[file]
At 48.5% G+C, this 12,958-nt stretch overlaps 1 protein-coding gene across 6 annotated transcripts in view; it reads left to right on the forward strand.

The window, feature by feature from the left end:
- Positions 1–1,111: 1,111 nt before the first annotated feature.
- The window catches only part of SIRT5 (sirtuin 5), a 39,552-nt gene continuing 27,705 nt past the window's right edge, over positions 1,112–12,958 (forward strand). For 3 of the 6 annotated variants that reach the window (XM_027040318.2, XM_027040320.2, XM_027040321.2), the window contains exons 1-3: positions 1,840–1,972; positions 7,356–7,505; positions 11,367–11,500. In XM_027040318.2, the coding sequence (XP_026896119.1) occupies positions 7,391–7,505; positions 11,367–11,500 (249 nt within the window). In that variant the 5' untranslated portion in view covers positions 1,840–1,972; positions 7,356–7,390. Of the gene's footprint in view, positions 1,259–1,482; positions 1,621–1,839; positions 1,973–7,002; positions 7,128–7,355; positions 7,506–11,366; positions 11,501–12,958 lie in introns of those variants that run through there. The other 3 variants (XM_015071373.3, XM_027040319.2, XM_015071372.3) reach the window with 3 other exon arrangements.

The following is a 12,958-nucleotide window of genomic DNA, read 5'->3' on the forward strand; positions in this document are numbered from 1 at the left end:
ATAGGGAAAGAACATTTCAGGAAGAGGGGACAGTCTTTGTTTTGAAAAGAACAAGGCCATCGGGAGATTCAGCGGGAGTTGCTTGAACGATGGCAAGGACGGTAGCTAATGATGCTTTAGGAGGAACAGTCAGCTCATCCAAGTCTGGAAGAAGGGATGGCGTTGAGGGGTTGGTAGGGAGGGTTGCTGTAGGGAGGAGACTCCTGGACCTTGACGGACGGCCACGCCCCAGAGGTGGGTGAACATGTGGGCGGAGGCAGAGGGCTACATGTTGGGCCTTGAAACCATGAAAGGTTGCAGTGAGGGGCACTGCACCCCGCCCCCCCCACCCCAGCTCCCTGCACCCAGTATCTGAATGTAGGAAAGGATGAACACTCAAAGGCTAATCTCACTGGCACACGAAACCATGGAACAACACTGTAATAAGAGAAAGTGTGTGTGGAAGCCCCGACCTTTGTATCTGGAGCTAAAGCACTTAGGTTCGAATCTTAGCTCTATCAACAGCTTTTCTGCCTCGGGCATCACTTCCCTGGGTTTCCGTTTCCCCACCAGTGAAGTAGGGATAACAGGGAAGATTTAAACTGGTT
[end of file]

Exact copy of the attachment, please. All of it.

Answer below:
At 48.5% G+C, this 12,958-nt stretch overlaps 1 protein-coding gene across 6 annotated transcripts in view; it reads left to right on the forward strand.

The window, feature by feature from the left end:
- Positions 1–1,111: 1,111 nt before the first annotated feature.
- The window catches only part of SIRT5 (sirtuin 5), a 39,552-nt gene continuing 27,705 nt past the window's right edge, over positions 1,112–12,958 (forward strand). For 3 of the 6 annotated variants that reach the window (XM_027040318.2, XM_027040320.2, XM_027040321.2), the window contains exons 1-3: positions 1,840–1,972; positions 7,356–7,505; positions 11,367–11,500. In XM_027040318.2, the coding sequence (XP_026896119.1) occupies positions 7,391–7,505; positions 11,367–11,500 (249 nt within the window). In that variant the 5' untranslated portion in view covers positions 1,840–1,972; positions 7,356–7,390. Of the gene's footprint in view, positions 1,259–1,482; positions 1,621–1,839; positions 1,973–7,002; positions 7,128–7,355; positions 7,506–11,366; positions 11,501–12,958 lie in introns of those variants that run through there. The other 3 variants (XM_015071373.3, XM_027040319.2, XM_015071372.3) reach the window with 3 other exon arrangements.

The following is a 12,958-nucleotide window of genomic DNA, read 5'->3' on the forward strand; positions in this document are numbered from 1 at the left end:
ATAGGGAAAGAACATTTCAGGAAGAGGGGACAGTCTTTGTTTTGAAAAGAACAAGGCCATCGGGAGATTCAGCGGGAGTTGCTTGAACGATGGCAAGGACGGTAGCTAATGATGCTTTAGGAGGAACAGTCAGCTCATCCAAGTCTGGAAGAAGGGATGGCGTTGAGGGGTTGGTAGGGAGGGTTGCTGTAGGGAGGAGACTCCTGGACCTTGACGGACGGCCACGCCCCAGAGGTGGGTGAACATGTGGGCGGAGGCAGAGGGCTACATGTTGGGCCTTGAAACCATGAAAGGTTGCAGTGAGGGGCACTGCACCCCGCCCCCCCCACCCCAGCTCCCTGCACCCAGTATCTGAATGTAGGAAAGGATGAACACTCAAAGGCTAATCTCACTGGCACACGAAACCATGGAACAACACTGTAATAAGAGAAAGTGTGTGTGGAAGCCCCGACCTTTGTATCTGGAGCTAAAGCACTTAGGTTCGAATCTTAGCTCTATCAACAGCTTTTCTGCCTCGGGCATCACTTCCCTGGGTTTCCGTTTCCCCACCAGTGAAGTAGGGATAACAGGGAAGATTTAAACTGGTT